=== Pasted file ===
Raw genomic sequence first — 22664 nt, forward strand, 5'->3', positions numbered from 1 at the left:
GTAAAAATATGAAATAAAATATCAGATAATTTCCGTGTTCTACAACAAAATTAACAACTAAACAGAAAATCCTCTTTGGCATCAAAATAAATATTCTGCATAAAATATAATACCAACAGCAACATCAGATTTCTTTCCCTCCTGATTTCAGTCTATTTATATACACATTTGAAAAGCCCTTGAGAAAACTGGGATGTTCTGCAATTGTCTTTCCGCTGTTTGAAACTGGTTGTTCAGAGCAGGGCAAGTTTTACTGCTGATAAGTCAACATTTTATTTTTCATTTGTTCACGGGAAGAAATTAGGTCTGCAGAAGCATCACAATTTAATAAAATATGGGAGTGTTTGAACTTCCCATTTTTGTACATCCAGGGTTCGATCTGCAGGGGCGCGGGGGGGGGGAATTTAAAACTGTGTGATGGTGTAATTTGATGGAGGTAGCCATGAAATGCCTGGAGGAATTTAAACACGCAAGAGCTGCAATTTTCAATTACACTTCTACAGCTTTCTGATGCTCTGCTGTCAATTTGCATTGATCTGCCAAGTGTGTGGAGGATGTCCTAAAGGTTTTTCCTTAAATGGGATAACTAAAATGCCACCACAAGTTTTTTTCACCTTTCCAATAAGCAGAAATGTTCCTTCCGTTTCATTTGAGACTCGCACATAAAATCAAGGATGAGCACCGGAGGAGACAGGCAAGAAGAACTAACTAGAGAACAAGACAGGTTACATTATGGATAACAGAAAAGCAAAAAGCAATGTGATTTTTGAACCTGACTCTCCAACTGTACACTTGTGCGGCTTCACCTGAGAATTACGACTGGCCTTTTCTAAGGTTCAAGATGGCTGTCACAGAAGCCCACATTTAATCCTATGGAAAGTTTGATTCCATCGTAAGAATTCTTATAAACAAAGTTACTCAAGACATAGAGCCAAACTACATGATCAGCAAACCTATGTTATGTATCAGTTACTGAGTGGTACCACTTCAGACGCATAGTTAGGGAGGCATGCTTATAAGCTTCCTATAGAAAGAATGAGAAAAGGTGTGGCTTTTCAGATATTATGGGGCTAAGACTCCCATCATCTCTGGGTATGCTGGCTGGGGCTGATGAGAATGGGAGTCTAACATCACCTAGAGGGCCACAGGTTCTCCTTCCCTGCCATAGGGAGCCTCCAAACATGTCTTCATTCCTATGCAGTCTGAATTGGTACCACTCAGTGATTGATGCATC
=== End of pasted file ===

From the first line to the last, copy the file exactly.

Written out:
Raw genomic sequence first — 22664 nt, forward strand, 5'->3', positions numbered from 1 at the left:
GTAAAAATATGAAATAAAATATCAGATAATTTCCGTGTTCTACAACAAAATTAACAACTAAACAGAAAATCCTCTTTGGCATCAAAATAAATATTCTGCATAAAATATAATACCAACAGCAACATCAGATTTCTTTCCCTCCTGATTTCAGTCTATTTATATACACATTTGAAAAGCCCTTGAGAAAACTGGGATGTTCTGCAATTGTCTTTCCGCTGTTTGAAACTGGTTGTTCAGAGCAGGGCAAGTTTTACTGCTGATAAGTCAACATTTTATTTTTCATTTGTTCACGGGAAGAAATTAGGTCTGCAGAAGCATCACAATTTAATAAAATATGGGAGTGTTTGAACTTCCCATTTTTGTACATCCAGGGTTCGATCTGCAGGGGCGCGGGGGGGGGGAATTTAAAACTGTGTGATGGTGTAATTTGATGGAGGTAGCCATGAAATGCCTGGAGGAATTTAAACACGCAAGAGCTGCAATTTTCAATTACACTTCTACAGCTTTCTGATGCTCTGCTGTCAATTTGCATTGATCTGCCAAGTGTGTGGAGGATGTCCTAAAGGTTTTTCCTTAAATGGGATAACTAAAATGCCACCACAAGTTTTTTTCACCTTTCCAATAAGCAGAAATGTTCCTTCCGTTTCATTTGAGACTCGCACATAAAATCAAGGATGAGCACCGGAGGAGACAGGCAAGAAGAACTAACTAGAGAACAAGACAGGTTACATTATGGATAACAGAAAAGCAAAAAGCAATGTGATTTTTGAACCTGACTCTCCAACTGTACACTTGTGCGGCTTCACCTGAGAATTACGACTGGCCTTTTCTAAGGTTCAAGATGGCTGTCACAGAAGCCCACATTTAATCCTATGGAAAGTTTGATTCCATCGTAAGAATTCTTATAAACAAAGTTACTCAAGACATAGAGCCAAACTACATGATCAGCAAACCTATGTTATGTATCAGTTACTGAGTGGTACCACTTCAGACGCATAGTTAGGGAGGCATGCTTATAAGCTTCCTATAGAAAGAATGAGAAAAGGTGTGGCTTTTCAGATATTATGGGGCTAAGACTCCCATCATCTCTGGGTATGCTGGCTGGGGCTGATGAGAATGGGAGTCTAACATCACCTAGAGGGCCACAGGTTCTCCTTCCCTGCCATAGGGAGCCTCCAAACATGTCTTCATTCCTATGCAGTCTGAATTGGTACCACTCAGTGATTGATGCATC